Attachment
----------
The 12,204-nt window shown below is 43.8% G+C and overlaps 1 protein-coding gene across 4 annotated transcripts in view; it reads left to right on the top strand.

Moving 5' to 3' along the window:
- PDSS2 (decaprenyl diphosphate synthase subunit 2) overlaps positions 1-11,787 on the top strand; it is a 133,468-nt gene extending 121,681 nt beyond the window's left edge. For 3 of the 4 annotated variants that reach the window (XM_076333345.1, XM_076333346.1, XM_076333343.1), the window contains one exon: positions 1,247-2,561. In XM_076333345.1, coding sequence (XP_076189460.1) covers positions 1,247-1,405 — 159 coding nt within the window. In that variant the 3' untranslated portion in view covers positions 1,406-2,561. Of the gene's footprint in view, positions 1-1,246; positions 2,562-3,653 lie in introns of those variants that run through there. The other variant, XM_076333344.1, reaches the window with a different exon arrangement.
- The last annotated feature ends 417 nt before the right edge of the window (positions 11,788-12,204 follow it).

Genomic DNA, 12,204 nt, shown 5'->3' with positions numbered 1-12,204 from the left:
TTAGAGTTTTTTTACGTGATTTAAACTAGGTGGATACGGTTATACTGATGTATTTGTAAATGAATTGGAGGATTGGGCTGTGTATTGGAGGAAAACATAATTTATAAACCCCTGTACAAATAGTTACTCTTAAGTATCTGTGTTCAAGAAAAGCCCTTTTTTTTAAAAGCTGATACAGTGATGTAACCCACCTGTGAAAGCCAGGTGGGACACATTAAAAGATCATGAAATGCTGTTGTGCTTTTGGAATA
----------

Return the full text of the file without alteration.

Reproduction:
The 12,204-nt window shown below is 43.8% G+C and overlaps 1 protein-coding gene across 4 annotated transcripts in view; it reads left to right on the top strand.

Moving 5' to 3' along the window:
- PDSS2 (decaprenyl diphosphate synthase subunit 2) overlaps positions 1-11,787 on the top strand; it is a 133,468-nt gene extending 121,681 nt beyond the window's left edge. For 3 of the 4 annotated variants that reach the window (XM_076333345.1, XM_076333346.1, XM_076333343.1), the window contains one exon: positions 1,247-2,561. In XM_076333345.1, coding sequence (XP_076189460.1) covers positions 1,247-1,405 — 159 coding nt within the window. In that variant the 3' untranslated portion in view covers positions 1,406-2,561. Of the gene's footprint in view, positions 1-1,246; positions 2,562-3,653 lie in introns of those variants that run through there. The other variant, XM_076333344.1, reaches the window with a different exon arrangement.
- The last annotated feature ends 417 nt before the right edge of the window (positions 11,788-12,204 follow it).

Genomic DNA, 12,204 nt, shown 5'->3' with positions numbered 1-12,204 from the left:
TTAGAGTTTTTTTACGTGATTTAAACTAGGTGGATACGGTTATACTGATGTATTTGTAAATGAATTGGAGGATTGGGCTGTGTATTGGAGGAAAACATAATTTATAAACCCCTGTACAAATAGTTACTCTTAAGTATCTGTGTTCAAGAAAAGCCCTTTTTTTTAAAAGCTGATACAGTGATGTAACCCACCTGTGAAAGCCAGGTGGGACACATTAAAAGATCATGAAATGCTGTTGTGCTTTTGGAATA